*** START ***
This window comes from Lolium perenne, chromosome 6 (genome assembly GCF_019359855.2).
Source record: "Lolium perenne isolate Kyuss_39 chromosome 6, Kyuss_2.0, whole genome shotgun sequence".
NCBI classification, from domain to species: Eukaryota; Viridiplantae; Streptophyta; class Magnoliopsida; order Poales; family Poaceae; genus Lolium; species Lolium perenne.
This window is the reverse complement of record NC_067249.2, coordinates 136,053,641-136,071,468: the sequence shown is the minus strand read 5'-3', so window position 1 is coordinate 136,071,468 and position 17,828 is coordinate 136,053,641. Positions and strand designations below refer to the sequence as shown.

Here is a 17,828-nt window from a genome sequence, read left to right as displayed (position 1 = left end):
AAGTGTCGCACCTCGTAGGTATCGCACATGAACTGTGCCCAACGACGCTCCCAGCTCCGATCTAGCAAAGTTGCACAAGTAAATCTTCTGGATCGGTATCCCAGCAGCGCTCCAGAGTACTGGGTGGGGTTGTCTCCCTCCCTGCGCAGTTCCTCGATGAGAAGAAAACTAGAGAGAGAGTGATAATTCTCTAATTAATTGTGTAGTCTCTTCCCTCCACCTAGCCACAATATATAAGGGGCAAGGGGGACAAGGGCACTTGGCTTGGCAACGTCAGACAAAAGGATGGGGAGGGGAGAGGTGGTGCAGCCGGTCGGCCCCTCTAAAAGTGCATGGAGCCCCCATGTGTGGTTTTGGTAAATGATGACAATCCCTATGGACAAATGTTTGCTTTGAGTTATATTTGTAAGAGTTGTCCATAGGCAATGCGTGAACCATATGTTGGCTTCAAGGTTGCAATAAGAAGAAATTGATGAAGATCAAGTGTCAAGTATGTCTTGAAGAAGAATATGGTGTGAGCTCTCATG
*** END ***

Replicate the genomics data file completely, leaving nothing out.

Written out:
This window comes from Lolium perenne, chromosome 6 (genome assembly GCF_019359855.2).
Source record: "Lolium perenne isolate Kyuss_39 chromosome 6, Kyuss_2.0, whole genome shotgun sequence".
NCBI classification, from domain to species: Eukaryota; Viridiplantae; Streptophyta; class Magnoliopsida; order Poales; family Poaceae; genus Lolium; species Lolium perenne.
This window is the reverse complement of record NC_067249.2, coordinates 136,053,641-136,071,468: the sequence shown is the minus strand read 5'-3', so window position 1 is coordinate 136,071,468 and position 17,828 is coordinate 136,053,641. Positions and strand designations below refer to the sequence as shown.

Here is a 17,828-nt window from a genome sequence, read left to right as displayed (position 1 = left end):
AAGTGTCGCACCTCGTAGGTATCGCACATGAACTGTGCCCAACGACGCTCCCAGCTCCGATCTAGCAAAGTTGCACAAGTAAATCTTCTGGATCGGTATCCCAGCAGCGCTCCAGAGTACTGGGTGGGGTTGTCTCCCTCCCTGCGCAGTTCCTCGATGAGAAGAAAACTAGAGAGAGAGTGATAATTCTCTAATTAATTGTGTAGTCTCTTCCCTCCACCTAGCCACAATATATAAGGGGCAAGGGGGACAAGGGCACTTGGCTTGGCAACGTCAGACAAAAGGATGGGGAGGGGAGAGGTGGTGCAGCCGGTCGGCCCCTCTAAAAGTGCATGGAGCCCCCATGTGTGGTTTTGGTAAATGATGACAATCCCTATGGACAAATGTTTGCTTTGAGTTATATTTGTAAGAGTTGTCCATAGGCAATGCGTGAACCATATGTTGGCTTCAAGGTTGCAATAAGAAGAAATTGATGAAGATCAAGTGTCAAGTATGTCTTGAAGAAGAATATGGTGTGAGCTCTCATG